The results from PCA for environmental variables are presented in Fig. 3B. The first axis (92.9% of the variance explained; eigenvalue = 77.2) separated the environmental variables in relation to the degree of organic pollution and channel morphology (mean width and mean velocity). The proportion of variance explained by second axis was low (5.3%) and the eigenvalue for this axis (4.4) was not significant according to the broken-stick model. In the site plot, the environmental variables associated with organic pollution were mainly located at the left side. The opposite was observed for the variables associated with channel morphology. This matched the sites distribution related to pristine and polluted groups (Figs 3A, B).

The regression model selected in the stepwise regression using the abundance of M. tuberculatus included the chlorid concentration and faecal coliforms (75.8% of variance explained). The regression model using the density of P. marmorata included the total alcalinity and mean velocity (78.8% of variance explained). The other variables were excluded in both stepwise regressions (Tables III).

Qualitative analyses of freshwater snail communities _ Second phase - The ordination results of the CCA on the relative importance of macroinvertebrate-environment variation are given in Table III. The data gathered in the second sampling phase show a separation of species by habitat type. At CCA (Fig. 4), the sampling sites were separated by the physical characteristics of the habitats (relation between depth and width), the presence of canopy cover, and the percentage of aquatic vegetation. Those factors allowed the discrimination between lentic environments (marshes and tanks/lake) and lotic environments (channels and streams). The most important factors associated with the differentiation of the streams and channels were the quantity of faecal coliforms, pH, hardness, calcium and chloride concentrations (Fig. 4). The two types of lentic habitats show different characteristics. The marsh habitat had high percentage of aquatic vegetation and high percentage of canopy cover (Fig. 4). Lakes and tanks presented higher depth, as well as higher concentration of total coliforms (Fig. 4).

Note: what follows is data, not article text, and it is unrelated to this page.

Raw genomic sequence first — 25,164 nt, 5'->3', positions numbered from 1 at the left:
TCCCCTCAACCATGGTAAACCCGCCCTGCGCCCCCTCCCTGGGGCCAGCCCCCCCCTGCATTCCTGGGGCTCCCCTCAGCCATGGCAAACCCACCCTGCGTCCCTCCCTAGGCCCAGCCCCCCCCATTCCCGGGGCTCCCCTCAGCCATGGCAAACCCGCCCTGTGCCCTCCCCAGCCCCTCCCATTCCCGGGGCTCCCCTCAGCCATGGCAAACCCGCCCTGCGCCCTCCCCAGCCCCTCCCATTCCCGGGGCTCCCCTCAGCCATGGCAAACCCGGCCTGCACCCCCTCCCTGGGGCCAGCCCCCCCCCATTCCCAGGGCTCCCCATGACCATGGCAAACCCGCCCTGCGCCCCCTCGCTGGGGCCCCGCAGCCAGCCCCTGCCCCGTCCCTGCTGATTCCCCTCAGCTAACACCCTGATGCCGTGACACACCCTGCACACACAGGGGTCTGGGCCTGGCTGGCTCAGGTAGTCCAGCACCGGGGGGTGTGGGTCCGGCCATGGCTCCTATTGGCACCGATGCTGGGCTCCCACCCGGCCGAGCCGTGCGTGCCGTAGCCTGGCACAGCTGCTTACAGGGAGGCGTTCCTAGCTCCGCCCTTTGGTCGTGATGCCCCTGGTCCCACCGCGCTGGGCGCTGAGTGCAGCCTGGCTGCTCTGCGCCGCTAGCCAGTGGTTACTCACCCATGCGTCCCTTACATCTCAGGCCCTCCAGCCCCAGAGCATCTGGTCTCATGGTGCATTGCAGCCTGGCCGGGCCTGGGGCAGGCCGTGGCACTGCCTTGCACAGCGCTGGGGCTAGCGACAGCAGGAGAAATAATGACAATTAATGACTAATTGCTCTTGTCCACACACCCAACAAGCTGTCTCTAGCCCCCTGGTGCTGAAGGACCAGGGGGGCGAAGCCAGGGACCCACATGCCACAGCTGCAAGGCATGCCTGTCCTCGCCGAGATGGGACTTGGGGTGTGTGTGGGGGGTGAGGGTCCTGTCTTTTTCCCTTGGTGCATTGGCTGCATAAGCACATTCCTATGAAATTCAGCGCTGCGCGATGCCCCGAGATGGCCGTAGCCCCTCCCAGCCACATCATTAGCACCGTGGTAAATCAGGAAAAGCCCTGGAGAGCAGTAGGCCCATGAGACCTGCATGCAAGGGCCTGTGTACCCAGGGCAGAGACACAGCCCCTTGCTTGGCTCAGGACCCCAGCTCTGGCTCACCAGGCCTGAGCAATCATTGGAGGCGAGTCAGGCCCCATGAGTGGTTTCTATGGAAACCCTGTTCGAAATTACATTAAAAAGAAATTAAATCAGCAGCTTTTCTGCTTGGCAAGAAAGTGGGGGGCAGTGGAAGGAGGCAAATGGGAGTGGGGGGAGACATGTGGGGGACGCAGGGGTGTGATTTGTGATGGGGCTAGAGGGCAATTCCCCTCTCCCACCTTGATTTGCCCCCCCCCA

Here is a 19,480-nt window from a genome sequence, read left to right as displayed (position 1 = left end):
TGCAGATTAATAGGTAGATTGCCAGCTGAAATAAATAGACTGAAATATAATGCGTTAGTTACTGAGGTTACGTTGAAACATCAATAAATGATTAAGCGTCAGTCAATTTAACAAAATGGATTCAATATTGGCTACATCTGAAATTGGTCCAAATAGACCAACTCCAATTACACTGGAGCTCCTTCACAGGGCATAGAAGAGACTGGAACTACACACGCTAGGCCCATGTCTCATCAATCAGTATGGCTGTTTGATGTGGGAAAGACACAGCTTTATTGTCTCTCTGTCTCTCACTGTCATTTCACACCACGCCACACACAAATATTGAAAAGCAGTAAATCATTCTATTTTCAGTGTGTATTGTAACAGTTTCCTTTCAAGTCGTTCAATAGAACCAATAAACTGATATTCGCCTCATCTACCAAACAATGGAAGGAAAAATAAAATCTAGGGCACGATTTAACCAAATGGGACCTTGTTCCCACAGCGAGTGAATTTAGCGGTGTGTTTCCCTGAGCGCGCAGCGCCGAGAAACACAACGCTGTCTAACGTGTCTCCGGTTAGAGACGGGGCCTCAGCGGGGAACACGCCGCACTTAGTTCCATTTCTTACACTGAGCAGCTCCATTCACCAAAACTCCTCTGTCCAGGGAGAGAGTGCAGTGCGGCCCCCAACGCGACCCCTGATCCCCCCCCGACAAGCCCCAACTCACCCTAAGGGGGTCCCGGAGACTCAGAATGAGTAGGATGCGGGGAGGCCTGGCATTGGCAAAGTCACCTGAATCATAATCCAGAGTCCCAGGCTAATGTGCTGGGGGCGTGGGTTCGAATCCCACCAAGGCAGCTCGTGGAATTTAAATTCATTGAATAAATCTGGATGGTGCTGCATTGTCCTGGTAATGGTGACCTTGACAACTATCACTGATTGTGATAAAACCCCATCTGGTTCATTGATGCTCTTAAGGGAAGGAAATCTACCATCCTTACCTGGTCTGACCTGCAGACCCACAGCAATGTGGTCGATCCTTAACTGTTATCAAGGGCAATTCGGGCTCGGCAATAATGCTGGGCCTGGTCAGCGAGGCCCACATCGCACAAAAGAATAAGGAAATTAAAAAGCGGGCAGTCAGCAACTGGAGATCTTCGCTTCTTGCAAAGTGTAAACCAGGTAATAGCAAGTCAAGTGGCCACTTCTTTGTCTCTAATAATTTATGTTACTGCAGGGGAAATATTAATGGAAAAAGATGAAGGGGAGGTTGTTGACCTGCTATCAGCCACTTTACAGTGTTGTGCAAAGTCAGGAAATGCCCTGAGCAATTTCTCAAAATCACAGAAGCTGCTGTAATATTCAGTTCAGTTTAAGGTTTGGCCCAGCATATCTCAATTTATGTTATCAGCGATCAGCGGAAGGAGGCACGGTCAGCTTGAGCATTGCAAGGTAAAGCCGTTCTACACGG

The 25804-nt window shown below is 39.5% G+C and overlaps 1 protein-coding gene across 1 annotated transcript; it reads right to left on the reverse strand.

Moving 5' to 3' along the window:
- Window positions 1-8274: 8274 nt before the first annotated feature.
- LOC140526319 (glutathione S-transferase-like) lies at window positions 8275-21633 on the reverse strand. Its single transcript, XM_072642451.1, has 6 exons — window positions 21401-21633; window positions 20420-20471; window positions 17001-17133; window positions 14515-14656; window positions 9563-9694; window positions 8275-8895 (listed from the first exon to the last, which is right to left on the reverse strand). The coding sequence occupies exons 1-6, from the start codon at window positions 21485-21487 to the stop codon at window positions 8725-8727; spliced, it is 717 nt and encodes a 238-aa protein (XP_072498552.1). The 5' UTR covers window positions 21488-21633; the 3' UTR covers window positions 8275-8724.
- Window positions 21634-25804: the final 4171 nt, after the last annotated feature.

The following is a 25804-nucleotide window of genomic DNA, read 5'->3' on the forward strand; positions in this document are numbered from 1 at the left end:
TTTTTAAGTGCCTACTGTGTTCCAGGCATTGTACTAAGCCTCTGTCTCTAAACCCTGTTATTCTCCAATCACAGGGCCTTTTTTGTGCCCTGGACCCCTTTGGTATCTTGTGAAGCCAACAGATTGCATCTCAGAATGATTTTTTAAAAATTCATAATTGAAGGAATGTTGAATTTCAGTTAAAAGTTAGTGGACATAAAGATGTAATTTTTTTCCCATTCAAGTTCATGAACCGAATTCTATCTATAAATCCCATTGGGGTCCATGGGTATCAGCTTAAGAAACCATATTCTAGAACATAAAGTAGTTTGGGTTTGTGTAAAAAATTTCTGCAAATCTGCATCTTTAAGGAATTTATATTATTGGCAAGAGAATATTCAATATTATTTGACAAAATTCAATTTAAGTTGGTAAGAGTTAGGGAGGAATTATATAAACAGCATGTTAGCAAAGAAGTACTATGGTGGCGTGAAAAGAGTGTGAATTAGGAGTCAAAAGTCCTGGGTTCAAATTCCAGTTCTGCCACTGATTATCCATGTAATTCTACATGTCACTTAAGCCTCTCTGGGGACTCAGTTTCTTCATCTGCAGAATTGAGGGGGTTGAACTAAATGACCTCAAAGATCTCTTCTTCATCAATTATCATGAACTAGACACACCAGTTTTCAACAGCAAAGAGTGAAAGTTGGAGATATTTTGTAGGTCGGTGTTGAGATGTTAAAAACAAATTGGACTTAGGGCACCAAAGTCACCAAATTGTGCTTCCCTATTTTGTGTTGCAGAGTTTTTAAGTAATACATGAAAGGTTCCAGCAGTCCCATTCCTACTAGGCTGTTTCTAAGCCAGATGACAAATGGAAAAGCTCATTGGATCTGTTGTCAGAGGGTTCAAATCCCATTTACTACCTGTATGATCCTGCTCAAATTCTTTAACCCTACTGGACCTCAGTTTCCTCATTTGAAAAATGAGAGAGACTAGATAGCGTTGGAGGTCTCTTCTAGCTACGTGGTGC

The snail species displayed distinct preferences for each type of habitat (Fig. 4). Thus, Lymnaea was most frequently encountered in lakes and tanks; DrepanotremaPomacea and Ancylidae in marshes; and P. marmorata, M. tuberculatus,and Biomphalaria spp. in streams and channels. The first three axis of the CCA accounted for 46.8% of the total variance explained (21.1 % for first axis and 15% for second axis).

The snails M. tuberculatusP. marmorata, and B. tenagophila were found in similar habitat conditions, according to the CCA. However there were some differences in habitat preference among those species. M. tuberculatus was more tolerant to streams than the other two species (Table IV). B. straminea (Dunker, 1848) was encountered only on a water pool found in the margin of Soberbo stream (Table IV). M. tuberculatus and P. marmorata were the most frequent species at the whole study area. They were found in three or four different types of habitats, respectively, but most specimens were sampled from channels (Table IV).

The test of association between pairs of species did not show any type of significant result (Table V).



The snail species found at Guapimirim displayed a marked habitat preference, specially in relation to the physical characteristics of each environment. P. mar-morataB. tenagophila, and M. tuberculatus were associated to lotic environments, with a low percentage of aquatic vegetation and variable degrees of domestic sewage input. The multiple regression analysis show that the high concentration of faecal coliforms and chloride were the most important factors for explaining the abundance of M. tuberculatus in lotic environments. The increase of the chloride concentration is expected in environments contaminated by sewage, due to the inflow of urea-rich effluents (Feema 1981). In lotic environments, the abundance of P. marmorata was correlated with the alcalinity and the mean velocity. High alcalinity values may be related to organic pollution, due to the increase in phosphate and ammonium salts (Feema 1981). Ndifon and Ukoli (1989) verified that M. tuberculatus and P. waterloti(Germain 1911) were most frequently encountered in water bodies polluted by high amounts of human and animal excrements, as well as domestic sewage. The abundance of organic matter increases the concentration of detritus and possibly aids in the proliferation of epiphytic algae. The diet of both planorbid and prosobranch snails includes those items (Madsen 1992, Lombardo & Cooke 2002).